Just as Lister starts to really run from his responsibilities as the last human, the boys from the Dwarf do what they always do; stumble on to something vital that forces them to ask serious questions. Also, to run away a lot.
This first ever feature-length Red Dwarf special shows off everything the show does very well including several things it’s not done for a while. Diving deep into continuity to show us what became of the people who abandoned Cat, it feels less like the reset button the show has been fond of in the past and more like an evolution. For the first time, the Dwarf crew are drawing on their experience in a manner that’s mature and grounded. Don’t worry, it’s also still panicky and charmingly incompetent, but hey, it wouldn’t be Red Dwarf without frantic consulting of the manual, last minute saves and the Cat being an endearing sociopath.
But this isn’t just Red Dwarf. It’s, mostly, Red Dwarf as it should be in 2020. There are moments of real character and poignancy for everyone here, especially Rimmer whose relationship with Lister is front and centre in the third act in a way that balances script and special effects with surprising grace and wit. That being said, everyone gets a moment to shine, including the guest stars. Ray Fearon is a great, intimidating villain and Tom Bennett, Mandeep Dhillon and Lucy Pearman are instantly endearing as ‘Cloister’s’ secret disciples. Plus the special effects and increased budget really are all on the screen.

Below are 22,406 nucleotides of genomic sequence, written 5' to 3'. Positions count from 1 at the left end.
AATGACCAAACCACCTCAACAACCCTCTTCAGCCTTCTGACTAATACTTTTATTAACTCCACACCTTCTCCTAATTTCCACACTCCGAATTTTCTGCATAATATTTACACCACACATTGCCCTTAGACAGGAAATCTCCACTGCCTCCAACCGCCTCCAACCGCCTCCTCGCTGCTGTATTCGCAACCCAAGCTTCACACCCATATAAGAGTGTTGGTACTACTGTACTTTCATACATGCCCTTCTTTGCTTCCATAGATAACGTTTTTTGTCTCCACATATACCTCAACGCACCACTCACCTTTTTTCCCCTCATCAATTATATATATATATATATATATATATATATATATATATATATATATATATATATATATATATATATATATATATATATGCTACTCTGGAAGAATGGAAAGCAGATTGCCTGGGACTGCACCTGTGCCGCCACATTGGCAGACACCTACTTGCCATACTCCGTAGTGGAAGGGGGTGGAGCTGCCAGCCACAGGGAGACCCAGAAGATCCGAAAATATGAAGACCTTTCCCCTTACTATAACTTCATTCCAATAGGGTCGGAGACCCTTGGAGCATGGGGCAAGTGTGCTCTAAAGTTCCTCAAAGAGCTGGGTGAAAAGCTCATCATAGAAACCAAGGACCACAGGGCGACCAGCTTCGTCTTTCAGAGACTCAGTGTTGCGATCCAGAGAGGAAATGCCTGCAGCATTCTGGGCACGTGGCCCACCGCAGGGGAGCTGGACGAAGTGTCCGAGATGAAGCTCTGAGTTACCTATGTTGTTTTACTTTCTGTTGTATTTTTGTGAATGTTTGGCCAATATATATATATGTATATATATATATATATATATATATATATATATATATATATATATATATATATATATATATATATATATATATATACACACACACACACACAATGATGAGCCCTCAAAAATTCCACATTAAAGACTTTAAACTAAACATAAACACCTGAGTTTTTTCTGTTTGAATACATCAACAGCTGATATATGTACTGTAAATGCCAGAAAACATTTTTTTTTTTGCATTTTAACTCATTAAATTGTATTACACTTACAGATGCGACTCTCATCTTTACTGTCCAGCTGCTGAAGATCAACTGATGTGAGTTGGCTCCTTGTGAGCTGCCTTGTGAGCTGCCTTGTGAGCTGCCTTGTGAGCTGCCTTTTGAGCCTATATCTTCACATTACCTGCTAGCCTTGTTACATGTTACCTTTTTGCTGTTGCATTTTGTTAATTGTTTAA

It doesn’t all work. There is a tone deaf extended joke in the opening five minutes that’s going to offend and bore more audience members than it amuses. If you can get past that single bum note though, what follows it is one of the best outings for the small red one in years. The show suits this format well and hopefully will be back here soon.
Red Dwarf: The Promised Land is out now on DVD and Blu-ray.